After a daylong hearing, Lt. Col. Stu Scheller has been found guilty of all six charges stemming from his criticism on social media of senior leaders over the Afghanistan withdrawal.
On Aug. 26, Scheller posted a viral video of himself in uniform demanding accountability from senior military leaders following a suicide bombing that killed 13 U.S. troops in Afghanistan that same day. After that, the Marine officer made several more videos, wrote more than a dozen posts, and served nine days in the brig. This special court-martial is the end result of his flurry of social media activity.
In all, prosecutors charged that Scheller discredited himself as an officer or disrespected other officers and officials 27 times through posts and remarks public and private.
The day began with Scheller standing before the judge in his court-martial, Col. Glen Hines, and pleading guilty to charges that included contempt toward officials, disrespect toward superior officers, and dereliction in the performance of duties. The plea was part of an agreement that Scheller's lawyers reached with the Marine Corps that limits his punishment to no more than a letter of reprimand and a seizure of two-thirds of his pay for up to 12 months.
Given Scheller's rank and 17 years of service, the latter would cost Scheller tens of thousands of dollars.
"I did what I did because I thought it was in the best long-term interest of the Marine Corps," Scheller said in his testimony. "I have always wanted to make the Marine Corps better."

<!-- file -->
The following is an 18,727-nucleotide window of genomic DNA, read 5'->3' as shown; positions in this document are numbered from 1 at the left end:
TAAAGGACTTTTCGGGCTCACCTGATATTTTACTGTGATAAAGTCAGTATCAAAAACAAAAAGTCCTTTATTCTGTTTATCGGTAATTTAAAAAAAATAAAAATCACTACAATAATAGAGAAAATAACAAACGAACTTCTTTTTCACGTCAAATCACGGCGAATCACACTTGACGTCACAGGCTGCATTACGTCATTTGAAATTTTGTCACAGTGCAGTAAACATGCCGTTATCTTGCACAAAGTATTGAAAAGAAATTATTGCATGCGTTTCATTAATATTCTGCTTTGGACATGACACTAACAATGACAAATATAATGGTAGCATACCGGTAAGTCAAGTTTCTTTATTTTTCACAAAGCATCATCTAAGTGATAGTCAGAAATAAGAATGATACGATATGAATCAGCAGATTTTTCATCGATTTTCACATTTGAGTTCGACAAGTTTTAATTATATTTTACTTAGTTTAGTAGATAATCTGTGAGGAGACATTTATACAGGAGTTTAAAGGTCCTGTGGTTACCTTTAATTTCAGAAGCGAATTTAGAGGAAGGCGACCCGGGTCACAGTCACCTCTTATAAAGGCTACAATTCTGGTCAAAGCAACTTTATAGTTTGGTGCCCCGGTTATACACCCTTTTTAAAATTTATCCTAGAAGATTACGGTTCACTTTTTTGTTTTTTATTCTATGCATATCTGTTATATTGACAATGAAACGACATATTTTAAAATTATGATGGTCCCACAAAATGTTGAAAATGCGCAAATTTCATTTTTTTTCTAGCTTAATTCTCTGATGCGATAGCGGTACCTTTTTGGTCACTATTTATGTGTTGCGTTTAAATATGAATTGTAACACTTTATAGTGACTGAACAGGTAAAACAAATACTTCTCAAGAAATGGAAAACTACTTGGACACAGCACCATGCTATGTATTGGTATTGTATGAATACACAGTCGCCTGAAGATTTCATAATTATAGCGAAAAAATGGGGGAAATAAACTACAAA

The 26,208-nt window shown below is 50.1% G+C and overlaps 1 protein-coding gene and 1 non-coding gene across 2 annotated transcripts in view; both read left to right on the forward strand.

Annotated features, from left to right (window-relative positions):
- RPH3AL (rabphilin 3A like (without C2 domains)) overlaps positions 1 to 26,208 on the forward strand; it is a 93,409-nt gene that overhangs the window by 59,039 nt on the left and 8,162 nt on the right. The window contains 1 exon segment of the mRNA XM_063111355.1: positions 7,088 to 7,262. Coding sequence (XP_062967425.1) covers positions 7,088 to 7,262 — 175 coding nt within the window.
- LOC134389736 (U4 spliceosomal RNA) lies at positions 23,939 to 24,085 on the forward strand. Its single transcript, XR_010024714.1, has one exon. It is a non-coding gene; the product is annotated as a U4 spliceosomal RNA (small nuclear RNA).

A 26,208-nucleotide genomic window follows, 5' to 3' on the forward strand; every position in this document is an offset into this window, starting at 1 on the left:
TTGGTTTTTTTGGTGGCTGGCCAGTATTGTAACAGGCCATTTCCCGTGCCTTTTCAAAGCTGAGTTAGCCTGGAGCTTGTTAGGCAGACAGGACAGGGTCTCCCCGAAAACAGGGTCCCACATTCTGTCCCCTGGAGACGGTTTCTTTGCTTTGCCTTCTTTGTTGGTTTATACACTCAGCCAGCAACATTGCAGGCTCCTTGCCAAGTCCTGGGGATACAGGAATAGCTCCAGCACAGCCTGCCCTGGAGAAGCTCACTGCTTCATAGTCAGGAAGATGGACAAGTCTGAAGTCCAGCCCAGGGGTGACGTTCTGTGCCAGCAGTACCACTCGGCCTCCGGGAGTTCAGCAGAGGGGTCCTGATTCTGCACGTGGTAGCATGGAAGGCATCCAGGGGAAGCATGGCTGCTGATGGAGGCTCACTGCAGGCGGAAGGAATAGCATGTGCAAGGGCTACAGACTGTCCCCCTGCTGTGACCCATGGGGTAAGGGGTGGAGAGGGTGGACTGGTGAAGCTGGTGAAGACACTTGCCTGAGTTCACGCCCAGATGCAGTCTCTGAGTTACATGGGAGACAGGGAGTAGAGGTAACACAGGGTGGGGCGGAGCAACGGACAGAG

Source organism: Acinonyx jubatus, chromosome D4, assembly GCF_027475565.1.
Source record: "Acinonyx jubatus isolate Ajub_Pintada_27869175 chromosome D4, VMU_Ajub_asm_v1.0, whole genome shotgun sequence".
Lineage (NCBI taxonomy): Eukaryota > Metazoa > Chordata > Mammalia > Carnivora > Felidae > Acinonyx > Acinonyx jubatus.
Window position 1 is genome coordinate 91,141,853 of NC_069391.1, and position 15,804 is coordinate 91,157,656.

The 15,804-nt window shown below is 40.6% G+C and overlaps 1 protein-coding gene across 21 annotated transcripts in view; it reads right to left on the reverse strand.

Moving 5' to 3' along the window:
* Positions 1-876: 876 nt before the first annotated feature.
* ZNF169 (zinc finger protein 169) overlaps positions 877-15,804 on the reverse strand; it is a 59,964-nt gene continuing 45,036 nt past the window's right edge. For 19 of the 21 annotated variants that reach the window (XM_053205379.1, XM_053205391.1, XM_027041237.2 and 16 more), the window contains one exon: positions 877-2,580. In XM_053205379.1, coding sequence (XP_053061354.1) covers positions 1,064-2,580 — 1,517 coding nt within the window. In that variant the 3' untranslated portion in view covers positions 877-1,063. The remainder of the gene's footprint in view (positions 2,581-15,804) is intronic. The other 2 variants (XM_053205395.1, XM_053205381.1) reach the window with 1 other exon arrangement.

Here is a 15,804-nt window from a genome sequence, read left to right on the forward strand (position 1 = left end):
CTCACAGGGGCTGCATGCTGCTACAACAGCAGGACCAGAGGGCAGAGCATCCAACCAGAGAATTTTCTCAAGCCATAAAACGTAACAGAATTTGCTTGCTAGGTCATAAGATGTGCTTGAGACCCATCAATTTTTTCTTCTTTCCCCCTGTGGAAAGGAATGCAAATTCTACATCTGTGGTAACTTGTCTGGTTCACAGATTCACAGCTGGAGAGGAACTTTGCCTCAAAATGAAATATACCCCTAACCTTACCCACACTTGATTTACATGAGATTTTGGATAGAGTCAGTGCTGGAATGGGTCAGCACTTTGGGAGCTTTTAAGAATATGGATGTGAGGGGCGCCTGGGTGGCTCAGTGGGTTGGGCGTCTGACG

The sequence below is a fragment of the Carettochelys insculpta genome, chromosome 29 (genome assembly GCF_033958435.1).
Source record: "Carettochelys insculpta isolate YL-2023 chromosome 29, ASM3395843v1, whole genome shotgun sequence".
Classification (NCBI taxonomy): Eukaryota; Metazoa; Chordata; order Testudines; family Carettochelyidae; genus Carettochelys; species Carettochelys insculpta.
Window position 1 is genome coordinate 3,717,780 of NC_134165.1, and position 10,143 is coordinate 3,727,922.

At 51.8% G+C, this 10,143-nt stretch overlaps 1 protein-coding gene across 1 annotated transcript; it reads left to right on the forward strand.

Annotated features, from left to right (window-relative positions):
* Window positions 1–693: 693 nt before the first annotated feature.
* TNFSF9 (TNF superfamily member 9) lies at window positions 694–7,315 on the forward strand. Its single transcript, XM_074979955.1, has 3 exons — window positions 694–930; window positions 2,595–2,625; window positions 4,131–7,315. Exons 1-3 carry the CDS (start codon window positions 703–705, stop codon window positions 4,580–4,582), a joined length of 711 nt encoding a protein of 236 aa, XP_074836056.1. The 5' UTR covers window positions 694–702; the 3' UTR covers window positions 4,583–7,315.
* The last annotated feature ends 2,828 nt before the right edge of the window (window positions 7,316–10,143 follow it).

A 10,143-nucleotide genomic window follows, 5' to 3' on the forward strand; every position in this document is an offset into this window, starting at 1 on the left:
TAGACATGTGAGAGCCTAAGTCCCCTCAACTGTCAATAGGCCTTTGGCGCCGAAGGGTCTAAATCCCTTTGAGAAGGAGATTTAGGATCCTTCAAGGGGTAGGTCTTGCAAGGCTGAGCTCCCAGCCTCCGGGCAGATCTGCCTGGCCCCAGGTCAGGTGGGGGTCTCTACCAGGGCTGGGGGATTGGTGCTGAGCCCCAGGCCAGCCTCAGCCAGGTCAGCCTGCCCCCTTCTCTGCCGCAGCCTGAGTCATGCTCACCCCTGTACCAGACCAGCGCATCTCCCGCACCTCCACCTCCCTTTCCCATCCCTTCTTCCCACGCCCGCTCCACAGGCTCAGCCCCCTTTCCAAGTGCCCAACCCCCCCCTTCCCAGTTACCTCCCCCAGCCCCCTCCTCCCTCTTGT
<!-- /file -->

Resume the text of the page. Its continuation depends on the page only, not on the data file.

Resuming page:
Most of the morning was spent going over each charge to assure both prosecutors and the judge that Scheller was not only guilty but believed that he was guilty of each charge -- a necessity under military justice.
Since many of the charges stemmed from posts and comments made on social media, Scheller spent much of his time confirming that he was aware the posts were not private, were intentionally disrespectful, and were not forced.
Scheller also testified that he willfully disobeyed an order -- given to him Sept. 17 after his fourth video and several written posts -- to stop making further social media posts.
The Marine admitted that "by posting about what I perceived to be my superior's incompetence" he "adversely affected good order and discipline."
After Hines accepted both Scheller's guilty plea and the deal both sides agreed to, the defense called a host of character witnesses. They included four former Marines who had previously served with Scheller and described him as an attentive, engaged and caring leader.
However, the defense also called as witnesses Reps. Louie Gohmert, R-Texas, and Marjorie Taylor Greene, R-Ga. Both representatives argued that Scheller was a victim of a two-tiered judicial system that is more interested in going after him than senior leaders such as Gen. Mark Milley, Defense Secretary Lloyd Austin, and President Joe Biden. Greene's testimony, which prompted several objections from the prosecution for being irrelevant, also called for Biden's impeachment and accused the U.S. military of "war crimes" over the deadly drone strike that killed 10 in Kabul, Afghanistan, on Aug. 29.
All of the arguments in the trial have now finished, and Hines has adjourned court until Friday morning, when he is expected to announce Scheller's sentence.
-- Konstantin Toropin can be reached at email@example.com. Follow him on Twitter @ktoropin.